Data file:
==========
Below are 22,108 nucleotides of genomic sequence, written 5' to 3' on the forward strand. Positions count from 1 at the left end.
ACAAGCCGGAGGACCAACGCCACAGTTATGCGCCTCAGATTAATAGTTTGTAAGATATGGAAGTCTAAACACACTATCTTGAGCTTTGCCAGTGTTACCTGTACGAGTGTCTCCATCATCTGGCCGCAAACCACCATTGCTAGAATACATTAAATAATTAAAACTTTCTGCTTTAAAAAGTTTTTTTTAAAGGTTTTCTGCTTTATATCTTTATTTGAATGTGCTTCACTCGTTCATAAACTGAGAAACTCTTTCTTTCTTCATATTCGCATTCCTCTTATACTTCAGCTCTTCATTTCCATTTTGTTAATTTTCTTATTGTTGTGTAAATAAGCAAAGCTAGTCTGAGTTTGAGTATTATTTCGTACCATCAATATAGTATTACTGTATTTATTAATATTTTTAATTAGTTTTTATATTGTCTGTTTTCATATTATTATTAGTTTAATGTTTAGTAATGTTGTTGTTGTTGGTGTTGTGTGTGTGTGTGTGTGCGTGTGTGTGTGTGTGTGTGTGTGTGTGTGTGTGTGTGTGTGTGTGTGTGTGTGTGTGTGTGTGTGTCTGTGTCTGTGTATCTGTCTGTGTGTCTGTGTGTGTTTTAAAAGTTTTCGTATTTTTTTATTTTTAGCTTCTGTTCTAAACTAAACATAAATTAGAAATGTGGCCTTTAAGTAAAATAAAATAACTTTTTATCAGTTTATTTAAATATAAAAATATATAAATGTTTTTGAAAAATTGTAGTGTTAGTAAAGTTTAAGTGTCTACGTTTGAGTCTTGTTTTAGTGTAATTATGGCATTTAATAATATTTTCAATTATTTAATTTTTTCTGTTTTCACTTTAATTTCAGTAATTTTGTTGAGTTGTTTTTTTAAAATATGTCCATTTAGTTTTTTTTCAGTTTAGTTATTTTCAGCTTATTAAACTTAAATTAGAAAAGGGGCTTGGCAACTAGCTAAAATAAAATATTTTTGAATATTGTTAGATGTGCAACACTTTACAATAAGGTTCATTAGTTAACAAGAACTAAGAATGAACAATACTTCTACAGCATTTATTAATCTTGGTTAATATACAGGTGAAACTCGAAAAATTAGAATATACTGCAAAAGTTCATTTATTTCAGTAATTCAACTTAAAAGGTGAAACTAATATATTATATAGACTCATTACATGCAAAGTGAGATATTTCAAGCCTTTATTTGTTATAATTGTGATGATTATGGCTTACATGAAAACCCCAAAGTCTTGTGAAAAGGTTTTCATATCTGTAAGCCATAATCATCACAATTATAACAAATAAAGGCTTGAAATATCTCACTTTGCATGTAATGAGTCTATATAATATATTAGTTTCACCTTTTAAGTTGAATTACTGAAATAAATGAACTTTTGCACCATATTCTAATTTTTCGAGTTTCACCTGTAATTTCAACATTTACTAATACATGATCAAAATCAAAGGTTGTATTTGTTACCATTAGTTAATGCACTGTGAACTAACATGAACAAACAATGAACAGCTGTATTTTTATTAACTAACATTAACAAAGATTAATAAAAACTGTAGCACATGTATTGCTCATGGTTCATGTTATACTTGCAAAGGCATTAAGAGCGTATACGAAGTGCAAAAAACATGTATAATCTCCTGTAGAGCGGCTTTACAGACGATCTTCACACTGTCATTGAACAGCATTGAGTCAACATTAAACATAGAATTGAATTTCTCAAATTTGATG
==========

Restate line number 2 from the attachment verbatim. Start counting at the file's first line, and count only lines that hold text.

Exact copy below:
ACAAGCCGGAGGACCAACGCCACAGTTATGCGCCTCAGATTAATAGTTTGTAAGATATGGAAGTCTAAACACACTATCTTGAGCTTTGCCAGTGTTACCTGTACGAGTGTCTCCATCATCTGGCCGCAAACCACCATTGCTAGAATACATTAAATAATTAAAACTTTCTGCTTTAAAAAGTTTTTTTTAAAGGTTTTCTGCTTTATATCTTTATTTGAATGTGCTTCACTCGTTCATAAACTGAGAAACTCTTTCTTTCTTCATATTCGCATTCCTCTTATACTTCAGCTCTTCATTTCCATTTTGTTAATTTTCTTATTGTTGTGTAAATAAGCAAAGCTAGTCTGAGTTTGAGTATTATTTCGTACCATCAATATAGTATTACTGTATTTATTAATATTTTTAATTAGTTTTTATATTGTCTGTTTTCATATTATTATTAGTTTAATGTTTAGTAATGTTGTTGTTGTTGGTGTTGTGTGTGTGTGTGTGTGCGTGTGTGTGTGTGTGTGTGTGTGTGTGTGTGTGTGTGTGTGTGTGTGTGTGTGTGTGTGTGTGTGTCTGTGTCTGTGTATCTGTCTGTGTGTCTGTGTGTGTTTTAAAAGTTTTCGTATTTTTTTATTTTTAGCTTCTGTTCTAAACTAAACATAAATTAGAAATGTGGCCTTTAAGTAAAATAAAATAACTTTTTATCAGTTTATTTAAATATAAAAATATATAAATGTTTTTGAAAAATTGTAGTGTTAGTAAAGTTTAAGTGTCTACGTTTGAGTCTTGTTTTAGTGTAATTATGGCATTTAATAATATTTTCAATTATTTAATTTTTTCTGTTTTCACTTTAATTTCAGTAATTTTGTTGAGTTGTTTTTTTAAAATATGTCCATTTAGTTTTTTTTCAGTTTAGTTATTTTCAGCTTATTAAACTTAAATTAGAAAAGGGGCTTGGCAACTAGCTAAAATAAAATATTTTTGAATATTGTTAGATGTGCAACACTTTACAATAAGGTTCATTAGTTAACAAGAACTAAGAATGAACAATACTTCTACAGCATTTATTAATCTTGGTTAATATACAGGTGAAACTCGAAAAATTAGAATATACTGCAAAAGTTCATTTATTTCAGTAATTCAACTTAAAAGGTGAAACTAATATATTATATAGACTCATTACATGCAAAGTGAGATATTTCAAGCCTTTATTTGTTATAATTGTGATGATTATGGCTTACATGAAAACCCCAAAGTCTTGTGAAAAGGTTTTCATATCTGTAAGCCATAATCATCACAATTATAACAAATAAAGGCTTGAAATATCTCACTTTGCATGTAATGAGTCTATATAATATATTAGTTTCACCTTTTAAGTTGAATTACTGAAATAAATGAACTTTTGCACCATATTCTAATTTTTCGAGTTTCACCTGTAATTTCAACATTTACTAATACATGATCAAAATCAAAGGTTGTATTTGTTACCATTAGTTAATGCACTGTGAACTAACATGAACAAACAATGAACAGCTGTATTTTTATTAACTAACATTAACAAAGATTAATAAAAACTGTAGCACATGTATTGCTCATGGTTCATGTTATACTTGCAAAGGCATTAAGAGCGTATACGAAGTGCAAAAAACATGTATAATCTCCTGTAGAGCGGCTTTACAGACGATCTTCACACTGTCATTGAACAGCATTGAGTCAACATTAAACATAGAATTGAATTTCTCAAATTTGATG